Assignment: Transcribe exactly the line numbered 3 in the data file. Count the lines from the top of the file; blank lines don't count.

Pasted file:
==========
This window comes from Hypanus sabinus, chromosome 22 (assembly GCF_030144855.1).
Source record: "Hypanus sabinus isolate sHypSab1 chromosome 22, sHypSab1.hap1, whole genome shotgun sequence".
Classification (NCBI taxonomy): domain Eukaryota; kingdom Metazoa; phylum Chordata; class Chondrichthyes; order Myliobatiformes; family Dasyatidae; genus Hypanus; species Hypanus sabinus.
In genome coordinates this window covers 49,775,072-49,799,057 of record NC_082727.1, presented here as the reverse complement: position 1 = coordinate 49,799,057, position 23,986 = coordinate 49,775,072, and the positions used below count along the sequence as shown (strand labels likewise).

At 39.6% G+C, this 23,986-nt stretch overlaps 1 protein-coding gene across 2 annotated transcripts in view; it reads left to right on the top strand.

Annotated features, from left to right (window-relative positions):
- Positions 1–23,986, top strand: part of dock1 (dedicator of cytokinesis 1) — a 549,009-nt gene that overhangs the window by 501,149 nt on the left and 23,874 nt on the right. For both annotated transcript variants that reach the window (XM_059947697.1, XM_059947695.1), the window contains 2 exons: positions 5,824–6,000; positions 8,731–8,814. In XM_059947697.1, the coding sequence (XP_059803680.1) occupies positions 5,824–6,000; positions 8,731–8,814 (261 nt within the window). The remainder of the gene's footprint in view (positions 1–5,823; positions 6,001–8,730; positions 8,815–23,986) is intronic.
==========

Classification (NCBI taxonomy): domain Eukaryota; kingdom Metazoa; phylum Chordata; class Chondrichthyes; order Myliobatiformes; family Dasyatidae; genus Hypanus; species Hypanus sabinus.